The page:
Preserving the Memory of Baba Vanga in Rupite
A quick online search will give you an endless supply of predictions made by Baba Vanga, some of which could be said to be true and others, outlandish sensationalism. Known all over the world for her divine gifts for envisaging future events, she was also a healer who gave people help and comfort. Much has been written about her, but in case you’ve never heard of the Balkan’s Nostradamus, here’s a brief background.
Born in Strumica, (part of Macedonia today), she lived through a young childhood of hardship. At the age of 12, Vangelia Pandeva Dimitrova wandered into the fields and went missing for days after a sudden storm which had flung her into air and buried her under sand and stones. Days later, she was found with blood coming from her eyes and no longer being able to see. During the storm, she is said to have had her first paranormal experience and heard her first voice of dreams.
Subsequent years brought about a life of difficulties, and she never did regain her sight. During the 1940s, she began to prophese and retold the ‘information that invisible creatures’ gave her about space and time. While many people have grossly exaggerated her abilities and predictions, an important aspect that is often overlooked in favour of sensationalism was how she was acknowledged by ordinary people who looked to her for support and protection on a daily basis.
Ironically, despite Communism denouncing all things superstitious, she was one of President Zhivkov’s, and his daughter, Lyudmila’s, most trusted advisers. She also worked for Institute of Suggestology during the 1960s from a special office where she received Party clients and her predictions were written down by scientists who studied ‘the Baba Vanga phenonomen’ with positive results.
In 1970, she moved to Rupite believing it was a sacred place which gave her energy. Today, adhering to her requests, the grounds, house, church, museum and her tomb are free to enter for believers and tourists to visit. For more than 25 years long lines of crowds would queue for hours just to be welcomed or healed from herbs by their celebrated clairvoyant and private meetings were held with politicians, poets and composers. Vanga dedicated her life to helping people until her death in 1996.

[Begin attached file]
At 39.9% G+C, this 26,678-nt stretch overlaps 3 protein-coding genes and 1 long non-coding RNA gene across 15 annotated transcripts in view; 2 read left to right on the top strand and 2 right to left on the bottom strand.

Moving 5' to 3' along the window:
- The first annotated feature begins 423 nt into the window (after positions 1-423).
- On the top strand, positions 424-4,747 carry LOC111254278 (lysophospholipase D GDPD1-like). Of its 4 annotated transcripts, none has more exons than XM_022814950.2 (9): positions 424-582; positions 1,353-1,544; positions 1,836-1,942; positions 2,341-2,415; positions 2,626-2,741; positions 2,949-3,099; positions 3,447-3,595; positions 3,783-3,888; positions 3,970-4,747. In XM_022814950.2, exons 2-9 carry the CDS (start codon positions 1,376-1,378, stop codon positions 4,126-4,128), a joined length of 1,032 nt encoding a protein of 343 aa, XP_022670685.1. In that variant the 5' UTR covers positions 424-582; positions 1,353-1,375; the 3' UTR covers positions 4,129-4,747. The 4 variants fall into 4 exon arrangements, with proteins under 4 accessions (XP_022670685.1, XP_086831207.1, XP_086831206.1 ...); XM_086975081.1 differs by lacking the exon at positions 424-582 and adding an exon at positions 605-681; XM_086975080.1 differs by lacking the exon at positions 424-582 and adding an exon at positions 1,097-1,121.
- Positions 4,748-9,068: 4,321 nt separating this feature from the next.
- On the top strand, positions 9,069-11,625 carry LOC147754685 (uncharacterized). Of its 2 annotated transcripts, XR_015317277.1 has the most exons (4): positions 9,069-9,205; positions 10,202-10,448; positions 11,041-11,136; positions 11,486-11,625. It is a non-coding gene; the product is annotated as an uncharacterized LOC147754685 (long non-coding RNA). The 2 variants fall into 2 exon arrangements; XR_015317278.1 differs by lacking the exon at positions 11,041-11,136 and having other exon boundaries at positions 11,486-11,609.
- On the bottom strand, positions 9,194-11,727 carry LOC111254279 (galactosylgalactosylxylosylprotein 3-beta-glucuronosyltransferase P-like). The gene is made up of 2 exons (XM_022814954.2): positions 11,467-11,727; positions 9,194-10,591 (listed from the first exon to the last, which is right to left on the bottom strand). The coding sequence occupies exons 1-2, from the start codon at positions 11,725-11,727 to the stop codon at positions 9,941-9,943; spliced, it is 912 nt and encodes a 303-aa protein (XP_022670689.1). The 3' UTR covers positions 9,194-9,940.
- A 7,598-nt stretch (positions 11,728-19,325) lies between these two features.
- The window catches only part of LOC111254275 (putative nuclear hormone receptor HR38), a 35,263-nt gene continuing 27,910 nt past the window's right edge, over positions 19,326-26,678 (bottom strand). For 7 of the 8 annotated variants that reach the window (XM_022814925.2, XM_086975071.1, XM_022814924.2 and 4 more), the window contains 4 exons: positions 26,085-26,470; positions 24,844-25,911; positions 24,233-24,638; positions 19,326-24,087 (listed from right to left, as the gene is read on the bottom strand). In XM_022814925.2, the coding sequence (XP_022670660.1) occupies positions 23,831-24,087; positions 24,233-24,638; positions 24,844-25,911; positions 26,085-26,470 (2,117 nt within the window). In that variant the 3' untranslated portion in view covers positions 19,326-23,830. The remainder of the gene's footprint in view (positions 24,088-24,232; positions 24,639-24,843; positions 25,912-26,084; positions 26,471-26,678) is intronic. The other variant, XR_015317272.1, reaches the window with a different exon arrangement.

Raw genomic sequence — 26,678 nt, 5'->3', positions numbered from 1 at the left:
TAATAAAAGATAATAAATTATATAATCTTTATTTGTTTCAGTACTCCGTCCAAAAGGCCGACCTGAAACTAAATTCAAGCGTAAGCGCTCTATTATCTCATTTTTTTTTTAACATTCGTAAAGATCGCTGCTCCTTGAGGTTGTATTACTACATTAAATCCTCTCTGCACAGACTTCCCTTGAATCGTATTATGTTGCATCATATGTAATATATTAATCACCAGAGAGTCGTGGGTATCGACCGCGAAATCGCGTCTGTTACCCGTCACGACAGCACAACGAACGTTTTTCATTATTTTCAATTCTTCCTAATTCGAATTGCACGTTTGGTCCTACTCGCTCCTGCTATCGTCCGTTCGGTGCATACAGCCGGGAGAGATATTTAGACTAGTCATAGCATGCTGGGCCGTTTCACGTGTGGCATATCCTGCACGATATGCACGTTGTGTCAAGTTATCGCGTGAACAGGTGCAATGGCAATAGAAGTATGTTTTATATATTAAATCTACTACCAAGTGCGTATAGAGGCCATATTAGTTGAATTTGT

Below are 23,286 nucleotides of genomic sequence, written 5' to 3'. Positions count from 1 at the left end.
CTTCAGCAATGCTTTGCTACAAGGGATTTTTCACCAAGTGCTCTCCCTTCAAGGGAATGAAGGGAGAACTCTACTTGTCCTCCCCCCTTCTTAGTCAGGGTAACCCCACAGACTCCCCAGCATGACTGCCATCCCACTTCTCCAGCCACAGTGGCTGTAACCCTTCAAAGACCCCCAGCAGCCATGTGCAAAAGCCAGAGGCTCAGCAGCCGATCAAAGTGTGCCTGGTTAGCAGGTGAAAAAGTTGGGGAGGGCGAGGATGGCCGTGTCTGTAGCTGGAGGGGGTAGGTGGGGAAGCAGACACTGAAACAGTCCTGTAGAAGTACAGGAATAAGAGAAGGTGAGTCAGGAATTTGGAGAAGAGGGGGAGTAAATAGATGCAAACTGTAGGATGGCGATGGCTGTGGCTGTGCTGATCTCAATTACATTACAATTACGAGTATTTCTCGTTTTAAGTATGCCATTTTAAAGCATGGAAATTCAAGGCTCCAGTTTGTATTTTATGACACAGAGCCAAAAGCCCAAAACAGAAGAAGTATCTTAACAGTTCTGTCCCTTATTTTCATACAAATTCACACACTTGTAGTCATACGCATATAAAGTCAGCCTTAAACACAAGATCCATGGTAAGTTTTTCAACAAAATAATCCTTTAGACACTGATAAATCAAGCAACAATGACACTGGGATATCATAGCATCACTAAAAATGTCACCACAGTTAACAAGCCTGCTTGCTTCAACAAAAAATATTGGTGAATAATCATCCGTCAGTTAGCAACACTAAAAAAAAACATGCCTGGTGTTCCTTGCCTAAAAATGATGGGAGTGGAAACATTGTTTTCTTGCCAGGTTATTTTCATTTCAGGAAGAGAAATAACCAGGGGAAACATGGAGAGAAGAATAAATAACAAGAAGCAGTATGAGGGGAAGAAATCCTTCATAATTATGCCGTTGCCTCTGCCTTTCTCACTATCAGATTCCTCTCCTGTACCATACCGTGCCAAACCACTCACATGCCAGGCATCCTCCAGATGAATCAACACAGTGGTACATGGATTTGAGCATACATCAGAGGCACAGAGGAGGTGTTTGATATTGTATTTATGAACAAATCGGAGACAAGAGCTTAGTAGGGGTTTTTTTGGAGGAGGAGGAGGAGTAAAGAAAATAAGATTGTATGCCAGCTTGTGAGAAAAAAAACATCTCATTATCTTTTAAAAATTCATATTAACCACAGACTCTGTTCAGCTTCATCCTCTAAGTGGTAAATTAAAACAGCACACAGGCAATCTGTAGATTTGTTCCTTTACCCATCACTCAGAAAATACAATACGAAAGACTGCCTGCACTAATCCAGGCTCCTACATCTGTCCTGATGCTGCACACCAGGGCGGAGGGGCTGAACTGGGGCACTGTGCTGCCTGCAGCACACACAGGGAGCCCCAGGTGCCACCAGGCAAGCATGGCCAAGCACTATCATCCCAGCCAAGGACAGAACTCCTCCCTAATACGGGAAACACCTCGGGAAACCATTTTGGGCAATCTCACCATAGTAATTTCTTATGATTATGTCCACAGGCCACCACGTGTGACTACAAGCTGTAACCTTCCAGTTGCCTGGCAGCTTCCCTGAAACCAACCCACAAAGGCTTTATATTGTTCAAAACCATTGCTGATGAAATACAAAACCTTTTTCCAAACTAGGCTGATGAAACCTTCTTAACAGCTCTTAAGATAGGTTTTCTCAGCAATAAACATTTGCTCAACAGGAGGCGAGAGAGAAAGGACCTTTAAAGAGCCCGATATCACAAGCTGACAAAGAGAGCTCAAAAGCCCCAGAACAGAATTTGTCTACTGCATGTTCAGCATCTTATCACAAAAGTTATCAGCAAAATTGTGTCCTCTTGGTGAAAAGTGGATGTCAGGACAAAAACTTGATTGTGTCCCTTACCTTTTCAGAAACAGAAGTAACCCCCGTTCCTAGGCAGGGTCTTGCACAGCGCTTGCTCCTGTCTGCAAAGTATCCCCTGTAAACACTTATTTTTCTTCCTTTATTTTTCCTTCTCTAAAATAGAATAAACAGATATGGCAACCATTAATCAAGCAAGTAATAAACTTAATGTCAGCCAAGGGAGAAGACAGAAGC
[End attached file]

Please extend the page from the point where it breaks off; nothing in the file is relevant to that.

The big, black iron gates lead you into the complex where beautiful gardens with hundreds of trees are spread out before you. As we follow the cobbled stone pathway that lead to different directions, we take the path to the mineral spring with a temperature of 75 degrees and is divided into two fountains but only one of which can be drunk from. The grounds are also home to a bronze statue and the tomb of Baba Vanga.
The modest home of Baba Vanga, where she welcomed the people coming to her for help, has been left as it was when she lived here. Walking through the narrow corridors of the house, the dimly lit rooms are forbidden to enter but you can peer in and get a sense of her home with all her personal belongings, simple furniture, icons and displays of artwork.
Church & Museum
The Church of St. Petka Bulgarska with its impressive bell tower is said to have appeared in one of her dreams through Saint Parascheva telling her to build it so she’d be,’closer to the people’. The modern building and paintings were created by the artist, Svetlin Rusev, and it took two years to build becoming one of the first in the Republic of Bulgaria after the fall of communism in 1989.
The small museum next to it is dedicated to the life and work of Baba Vanga exhibiting photos, portraits and documents. The kiosk sells souvenirs, books and art and is worth buying something from as a donation to the upkeep.
Opposite the church, on the volcanic rock on Kozuh Mountain, there is a huge memorial cross in honour of those who died by the Kozuh volcano. The stone cross was a gift from Bulgarian sculptor Ivan Rusev and is set horizontally on the ground. It’s said to remind us that we’re not stronger than nature but should respect it and its laws.
Close by, on the other side of the garden wall, are a series of shallow mud pools where the brave can wallow in the mineral waters. Frequented by locals, I looked for those who were actually lying in the water as the pools have varying degrees of temperature, some of which were too hot to sit in. If you do manage to get in, you’re not advised to stay in the heat for too long! Nevertheless, it’s very relaxing amongst the scenic protected area and clean air.
Rupite is very close to Petrich, Melnik and Sandanski or en route to Greece and Macedonia